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> Customer: Well, my manager moved the release date to two weeks
> from now, so my project leader says you've got one week to finish
> Document A, not four weeks.
> Writer: I'll see your manager and project leader, and I'll raise
> you to my manager, her manager, and a director who just decided to
> put Document A on hold so I can devote all of my time to Document
> B, which was taken *off* hold last week and must go to the printer
> before the end of the month.
Technical Documentation, by it's nature, often seems to be a highly
constrained resource caught between a rock and a hard place. Quite often
the rock is moved closer without our input.
Change in this area is a slow process. Usually one that involves pushing
back and pushing uphill. Most of it has to do with correcting poor
project management, commitments made with a disregard for process or lack
of understanding of what it is we do and how. An effective, informed and
sympathetic manager can be an indispensable ally here.
The effective solutions involve educating those immediately preceding you
in the process chain of your requirements, concerns and minimum standards
to perform effectively. The common misconception that you are a glorified
word processor needs to be dispelled.
The emphasis on accuracy, content and customer perceptions needs to be
reiterated. When they produce a new car, they don't meet delivery dates
by skimping on the paint job. It will be the first thing the customer
sees and everything else will be judged by it.
This information needs to travel uphill to salespeople, executives and
anyone else who is making customer commitments. They need to understand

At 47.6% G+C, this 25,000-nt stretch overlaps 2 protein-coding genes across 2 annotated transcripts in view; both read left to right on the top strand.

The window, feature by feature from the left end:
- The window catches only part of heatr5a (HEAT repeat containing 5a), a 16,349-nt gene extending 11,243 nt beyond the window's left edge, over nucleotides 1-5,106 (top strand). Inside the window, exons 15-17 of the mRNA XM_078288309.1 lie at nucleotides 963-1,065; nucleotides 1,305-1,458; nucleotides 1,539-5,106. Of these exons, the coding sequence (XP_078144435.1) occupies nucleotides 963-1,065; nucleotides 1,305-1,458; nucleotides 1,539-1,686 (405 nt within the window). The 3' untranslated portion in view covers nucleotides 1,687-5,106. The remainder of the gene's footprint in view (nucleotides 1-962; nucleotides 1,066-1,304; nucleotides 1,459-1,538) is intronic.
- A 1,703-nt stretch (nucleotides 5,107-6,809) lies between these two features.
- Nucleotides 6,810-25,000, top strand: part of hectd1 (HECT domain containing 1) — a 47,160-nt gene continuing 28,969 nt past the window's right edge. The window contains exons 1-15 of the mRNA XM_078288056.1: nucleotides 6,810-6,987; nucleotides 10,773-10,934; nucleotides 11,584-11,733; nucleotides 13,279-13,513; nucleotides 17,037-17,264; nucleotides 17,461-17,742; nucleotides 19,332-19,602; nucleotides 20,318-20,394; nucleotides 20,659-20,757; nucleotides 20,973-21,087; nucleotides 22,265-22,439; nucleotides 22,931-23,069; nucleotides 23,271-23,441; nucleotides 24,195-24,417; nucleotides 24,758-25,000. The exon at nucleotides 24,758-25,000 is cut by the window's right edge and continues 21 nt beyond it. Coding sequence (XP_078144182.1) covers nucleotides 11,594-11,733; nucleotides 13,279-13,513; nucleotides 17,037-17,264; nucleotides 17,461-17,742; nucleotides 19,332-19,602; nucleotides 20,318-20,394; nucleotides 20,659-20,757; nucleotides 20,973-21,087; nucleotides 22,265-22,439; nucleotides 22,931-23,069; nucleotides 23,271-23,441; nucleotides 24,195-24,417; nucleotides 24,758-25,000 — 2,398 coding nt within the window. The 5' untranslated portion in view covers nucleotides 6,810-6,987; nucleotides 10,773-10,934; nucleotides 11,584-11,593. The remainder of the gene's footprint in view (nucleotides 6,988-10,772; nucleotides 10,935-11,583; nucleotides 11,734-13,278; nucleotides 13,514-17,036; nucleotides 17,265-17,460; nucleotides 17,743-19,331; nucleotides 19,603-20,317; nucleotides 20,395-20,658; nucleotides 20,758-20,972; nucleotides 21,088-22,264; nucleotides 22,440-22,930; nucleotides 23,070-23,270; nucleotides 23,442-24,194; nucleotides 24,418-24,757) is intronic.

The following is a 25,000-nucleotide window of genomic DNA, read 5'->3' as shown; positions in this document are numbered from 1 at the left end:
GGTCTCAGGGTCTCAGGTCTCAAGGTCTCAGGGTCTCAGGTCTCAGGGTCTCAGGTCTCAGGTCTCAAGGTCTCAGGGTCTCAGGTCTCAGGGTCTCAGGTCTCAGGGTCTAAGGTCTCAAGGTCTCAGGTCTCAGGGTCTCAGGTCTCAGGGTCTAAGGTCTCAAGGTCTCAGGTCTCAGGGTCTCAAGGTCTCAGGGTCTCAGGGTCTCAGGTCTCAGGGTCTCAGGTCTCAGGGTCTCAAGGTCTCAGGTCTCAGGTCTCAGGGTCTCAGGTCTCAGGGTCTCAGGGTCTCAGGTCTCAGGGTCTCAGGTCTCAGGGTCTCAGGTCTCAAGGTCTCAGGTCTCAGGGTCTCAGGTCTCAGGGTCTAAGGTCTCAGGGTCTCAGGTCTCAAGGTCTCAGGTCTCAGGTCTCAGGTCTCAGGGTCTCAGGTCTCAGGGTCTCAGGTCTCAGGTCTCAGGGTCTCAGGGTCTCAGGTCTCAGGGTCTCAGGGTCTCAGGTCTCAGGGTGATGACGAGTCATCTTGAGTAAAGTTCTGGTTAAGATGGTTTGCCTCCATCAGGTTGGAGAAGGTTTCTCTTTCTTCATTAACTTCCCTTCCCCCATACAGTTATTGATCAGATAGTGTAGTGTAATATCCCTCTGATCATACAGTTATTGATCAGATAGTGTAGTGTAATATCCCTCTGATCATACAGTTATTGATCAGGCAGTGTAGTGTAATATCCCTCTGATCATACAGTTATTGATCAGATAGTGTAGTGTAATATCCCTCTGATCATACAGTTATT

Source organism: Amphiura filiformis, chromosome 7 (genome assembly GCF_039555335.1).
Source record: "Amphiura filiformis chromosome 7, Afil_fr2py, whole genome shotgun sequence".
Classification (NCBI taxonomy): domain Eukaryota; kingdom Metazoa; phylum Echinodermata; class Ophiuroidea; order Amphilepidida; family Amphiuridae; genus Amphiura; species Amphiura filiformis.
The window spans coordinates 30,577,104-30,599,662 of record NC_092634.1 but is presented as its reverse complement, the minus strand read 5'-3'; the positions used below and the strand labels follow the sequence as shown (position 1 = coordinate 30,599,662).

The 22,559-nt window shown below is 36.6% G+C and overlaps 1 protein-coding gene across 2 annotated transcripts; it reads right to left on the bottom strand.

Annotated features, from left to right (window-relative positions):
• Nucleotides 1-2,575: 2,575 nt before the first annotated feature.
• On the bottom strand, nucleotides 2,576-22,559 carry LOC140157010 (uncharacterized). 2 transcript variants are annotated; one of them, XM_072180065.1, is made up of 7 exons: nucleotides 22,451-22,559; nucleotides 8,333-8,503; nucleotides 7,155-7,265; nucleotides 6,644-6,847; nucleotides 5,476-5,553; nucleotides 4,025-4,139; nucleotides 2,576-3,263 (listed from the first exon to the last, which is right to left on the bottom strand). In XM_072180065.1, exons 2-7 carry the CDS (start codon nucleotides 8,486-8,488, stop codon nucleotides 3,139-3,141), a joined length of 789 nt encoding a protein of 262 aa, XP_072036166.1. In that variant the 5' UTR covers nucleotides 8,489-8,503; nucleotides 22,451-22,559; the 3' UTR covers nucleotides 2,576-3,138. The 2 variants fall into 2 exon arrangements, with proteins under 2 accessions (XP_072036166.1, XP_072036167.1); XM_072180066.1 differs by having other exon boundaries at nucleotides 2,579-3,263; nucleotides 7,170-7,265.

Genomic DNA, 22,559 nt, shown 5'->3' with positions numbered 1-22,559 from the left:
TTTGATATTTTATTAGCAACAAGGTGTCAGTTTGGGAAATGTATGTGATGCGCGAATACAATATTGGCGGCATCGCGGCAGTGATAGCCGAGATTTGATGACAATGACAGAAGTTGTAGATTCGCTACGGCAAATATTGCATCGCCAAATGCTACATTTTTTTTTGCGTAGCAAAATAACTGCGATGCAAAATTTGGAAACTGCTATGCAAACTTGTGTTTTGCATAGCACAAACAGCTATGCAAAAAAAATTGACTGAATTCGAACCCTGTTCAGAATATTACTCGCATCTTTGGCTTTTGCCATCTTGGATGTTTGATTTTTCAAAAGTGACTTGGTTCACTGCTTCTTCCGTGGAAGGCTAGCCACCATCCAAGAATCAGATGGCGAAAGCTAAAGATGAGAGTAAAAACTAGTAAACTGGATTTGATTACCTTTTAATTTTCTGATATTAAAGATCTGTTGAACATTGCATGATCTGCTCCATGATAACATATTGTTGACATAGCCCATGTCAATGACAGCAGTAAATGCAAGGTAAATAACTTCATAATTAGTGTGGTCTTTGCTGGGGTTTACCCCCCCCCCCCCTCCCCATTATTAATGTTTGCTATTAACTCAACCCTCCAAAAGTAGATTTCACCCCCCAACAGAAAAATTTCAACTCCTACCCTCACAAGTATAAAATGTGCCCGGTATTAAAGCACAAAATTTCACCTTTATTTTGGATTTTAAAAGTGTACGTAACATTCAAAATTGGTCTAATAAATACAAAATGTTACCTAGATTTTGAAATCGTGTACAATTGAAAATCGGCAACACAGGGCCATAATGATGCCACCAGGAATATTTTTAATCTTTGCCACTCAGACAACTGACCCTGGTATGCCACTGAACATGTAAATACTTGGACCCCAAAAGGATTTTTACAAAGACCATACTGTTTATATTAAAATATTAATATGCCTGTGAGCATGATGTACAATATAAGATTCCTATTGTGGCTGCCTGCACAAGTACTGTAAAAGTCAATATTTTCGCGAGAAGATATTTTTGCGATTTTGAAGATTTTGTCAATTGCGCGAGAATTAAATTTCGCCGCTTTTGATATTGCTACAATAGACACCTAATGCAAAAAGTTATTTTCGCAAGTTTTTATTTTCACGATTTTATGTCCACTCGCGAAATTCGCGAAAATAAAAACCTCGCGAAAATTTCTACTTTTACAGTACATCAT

what they can and cannot promise to your customers. This applies even if
your customers are internal, especially if they are internal. Your image
as a professional depends upon it.
When commitments are made that are unreasonable, you need to tell them
that. Offering reasonable compromises with explanations will often get
you where you need to be. Don't let someone portray you as the
uncooperative cog in the machine. The uncooperative cog is the one who
made the commitments with checking with the resources it would require.
It only takes one call back to a customer to renegotiate a deadline for
that cog to get the idea.
You are a professional. You produce professional documents. If they need
further insight, offer to job swap for a day. Everyone I know that has
done this, gains a renewed respect for our profession.
If the documentation is incomplete, unprofessional or incorrect, you can
be sure that no one will remember the moved deadline, customer promises
or late nights. It will be a reflection of you, your process and your
I wish you well in this endeavor. It's a never-ending battle between
quality and time. Help others to understand that they are codependent.
You cannot alter one without affecting the other.
East Lansing, MI